“I’m not hungry.” “Good!”

#eatingdisorders #mentalillness #bodyimage #weight #food

There was a point in my life–the point at which my body started “developing,” as they euphemistically put it–that food suddenly became Bad rather than Good for me at home.

If you have children or have been a child with attentive parents, you probably remember the squabbles over eating. “But I’m not hungry.” “Sweetie, you need to eat. How else are you going to grow?” “I don’t want any more.” “Just one more bite, and then you can have ice cream.”

I also had these conversations as a child, once.

Then it all changed seemingly overnight.

“I don’t want any more.” “Good!” “I can’t, I lost my appetite.” “Good!”

It must’ve taken a few years, but by the time I was in high school, the implications were clear: not eating is virtually always good. Any reason or excuse or motivation you can find within yourself to not eat, or eat less, is good.

“Wow, I was so engrossed in this book that I totally forgot about dinner.” “Good!”

I hate feeling hungry. Always have, still do. So it wasn’t that I wanted to “go hungry,” as it were. But lived for those things that made me forget about eating or to lose my appetite: distraction, sickness, tricks played by certain foods.

“I only had an apple and some almonds today!” “Good!”

Nowadays I don’t do that sort of restriction anymore. I try to eat at least two full meals a day, though sometimes that’s impossible because I’m busy and can’t cook and end up eating energy bars or pretzels instead. I eat bagels with cream cheese and chocolate and macaroni (sometimes with cheese) and ice cream and pizza and other Bad Things, usually without thinking about calories.

I also don’t think I’m fat or ugly; I don’t like everything about my body but overall I’m fine with it the way it is. I’m comfortable with the curves and folds that I have. Buying clothes does still cause frustration, anxiety, and even panic, but I recognize that that’s more because of the bullshit idea that humans can all discretely fit into categories like Extra Small, Small, Medium, Large, Extra Large, and Extra Extra Large with neither overflow nor empty space.

But my actual attitudes about food haven’t really changed. When I’m sick or when I realize I’ve been too busy writing to remember to eat, I still reflexively think, “Good!” When I get hungry, I think, “Fuck, again?” Although I don’t normally think of it this way, I “practice” eating normally several times a day, and I enjoy eating–I love the taste and feel of food–but I can’t stop wishing I didn’t need it.

I’m so much better off than I could be, given how dangerous and tenacious eating disorders are. But it’s not just about the symptoms. It’s about the ways in which certain thought patterns–entire belief systems, really–take root in your brain, seemingly for good.

Advertisements

4 thoughts on ““I’m not hungry.” “Good!”

  1. I’m in the same boat you are. I don’t think we ever truly get over eating disorders, as our patterns and fetishes and unhealthy relationships with food don’t just disappear. And yes, it feels so rewarding when you can avoid eating for as long as possible, and avoid feelings of guilt after eating. I love your blog! Care to check out mine? Downwiththenorm.com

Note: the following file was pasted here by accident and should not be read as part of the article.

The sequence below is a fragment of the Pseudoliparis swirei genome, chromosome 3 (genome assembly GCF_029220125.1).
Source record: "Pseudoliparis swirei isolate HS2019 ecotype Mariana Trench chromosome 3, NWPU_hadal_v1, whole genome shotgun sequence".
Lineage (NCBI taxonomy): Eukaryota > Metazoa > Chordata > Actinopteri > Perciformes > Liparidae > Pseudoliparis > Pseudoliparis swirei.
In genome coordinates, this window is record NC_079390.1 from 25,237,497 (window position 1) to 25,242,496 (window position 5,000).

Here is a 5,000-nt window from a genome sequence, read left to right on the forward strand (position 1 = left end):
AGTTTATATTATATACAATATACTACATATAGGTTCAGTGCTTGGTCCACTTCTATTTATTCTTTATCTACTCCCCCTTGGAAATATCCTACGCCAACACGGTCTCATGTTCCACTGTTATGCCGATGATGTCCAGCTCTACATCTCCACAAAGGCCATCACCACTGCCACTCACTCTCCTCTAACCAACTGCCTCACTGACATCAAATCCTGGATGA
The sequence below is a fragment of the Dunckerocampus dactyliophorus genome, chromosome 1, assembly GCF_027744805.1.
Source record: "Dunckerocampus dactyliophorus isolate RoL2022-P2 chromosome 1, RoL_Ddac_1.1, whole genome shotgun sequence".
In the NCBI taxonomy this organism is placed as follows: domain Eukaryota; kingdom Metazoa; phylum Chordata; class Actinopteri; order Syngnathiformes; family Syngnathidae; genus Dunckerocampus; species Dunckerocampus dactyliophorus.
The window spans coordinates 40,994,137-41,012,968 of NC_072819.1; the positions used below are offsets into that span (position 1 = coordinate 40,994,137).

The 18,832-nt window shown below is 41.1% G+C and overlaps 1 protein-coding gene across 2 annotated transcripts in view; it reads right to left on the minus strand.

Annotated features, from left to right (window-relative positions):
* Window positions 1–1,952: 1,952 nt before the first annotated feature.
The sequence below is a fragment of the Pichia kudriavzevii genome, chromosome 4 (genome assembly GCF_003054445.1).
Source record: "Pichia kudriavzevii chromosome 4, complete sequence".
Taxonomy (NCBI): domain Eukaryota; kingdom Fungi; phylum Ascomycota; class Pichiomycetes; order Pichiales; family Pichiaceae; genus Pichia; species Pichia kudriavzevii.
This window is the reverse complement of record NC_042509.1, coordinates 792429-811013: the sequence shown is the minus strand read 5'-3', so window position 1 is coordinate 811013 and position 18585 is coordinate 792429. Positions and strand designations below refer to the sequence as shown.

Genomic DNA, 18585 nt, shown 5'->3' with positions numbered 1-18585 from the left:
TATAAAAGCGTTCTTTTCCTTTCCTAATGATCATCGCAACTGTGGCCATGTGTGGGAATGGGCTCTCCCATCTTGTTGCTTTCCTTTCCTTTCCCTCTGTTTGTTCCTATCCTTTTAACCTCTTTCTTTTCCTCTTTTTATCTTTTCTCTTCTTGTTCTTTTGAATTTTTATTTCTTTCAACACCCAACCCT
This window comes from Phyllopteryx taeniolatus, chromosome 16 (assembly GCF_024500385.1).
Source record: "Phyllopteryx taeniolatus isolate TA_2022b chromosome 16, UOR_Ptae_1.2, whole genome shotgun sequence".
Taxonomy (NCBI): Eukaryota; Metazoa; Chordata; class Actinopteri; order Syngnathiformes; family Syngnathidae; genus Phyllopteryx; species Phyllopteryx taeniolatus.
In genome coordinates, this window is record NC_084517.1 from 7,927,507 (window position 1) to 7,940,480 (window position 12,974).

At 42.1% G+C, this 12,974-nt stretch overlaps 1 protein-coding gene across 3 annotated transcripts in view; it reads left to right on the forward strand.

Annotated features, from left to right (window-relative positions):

Like

  2. I’m perpetually terrified that someday I won’t fit into that perfect mold of what society expects me to be (XS, no spillover, no extra space).

    I don’t remember exactly when I developed a love-hate relationship with food, but it was probably around the end of high-school/beginning of college, when people started to comment on my body more and more (some out of genuine concern, others out of condescension). I’m not fat, in a medical or literal sense. I never have been. But my brain started to tell me I was, years ago, and I started to consciously restrict my caloric intake and mentally abuse myself for not burning enough calories in a day. To complicate matters, even now, everyone seems to always be telling me to eat more or eat less. My family accuses me of “being anorexic” and “idolizing bags of bones”, but not because they’re actually concerned that I might have a debilitating eating disorder–it’s simply body and food policing. They have no idea what my body, health and mental state are actually like–I’ve hidden it very well. I’m actually healthy now, according to my last physical, but the comments never, ever stop; this is most apparent in that the first thing my mother comments on every single time she sees me is her perception of my weight gain/loss.

    I especially hate the way people assign moral value to food : Salads are “good”, chocolate is “bad”, don’t eat too much of this, but eat as much of that as you want… it never ends. I congratulate myself on days when I starve myself. On days when I manage to meet the minimum caloric goal outlined by my doctor, I feel disgusting.

    Thanks for this post. It makes me feel less alone.

    Like

    • Yeah, there are many reasons someone might come to the same conclusions. Eating is sort of annoying; it spends time and money, it must be planned for, it can cause fullness, which feels very unpleasant for some people. Unless you have a high tolerance for hunger, you’ll probably have to interrupt whatever you’re working on in order to eat. Honestly, even without my history, I’d probably find it annoying.

      Like

Leave a Reply

Fill in your details below or click an icon to log in:

WordPress.com Logo

You are commenting using your WordPress.com account. Log Out / Change )

Twitter picture

You are commenting using your Twitter account. Log Out / Change )

Facebook photo

You are commenting using your Facebook account. Log Out / Change )

Google+ photo

You are commenting using your Google+ account. Log Out / Change )

Connecting to %s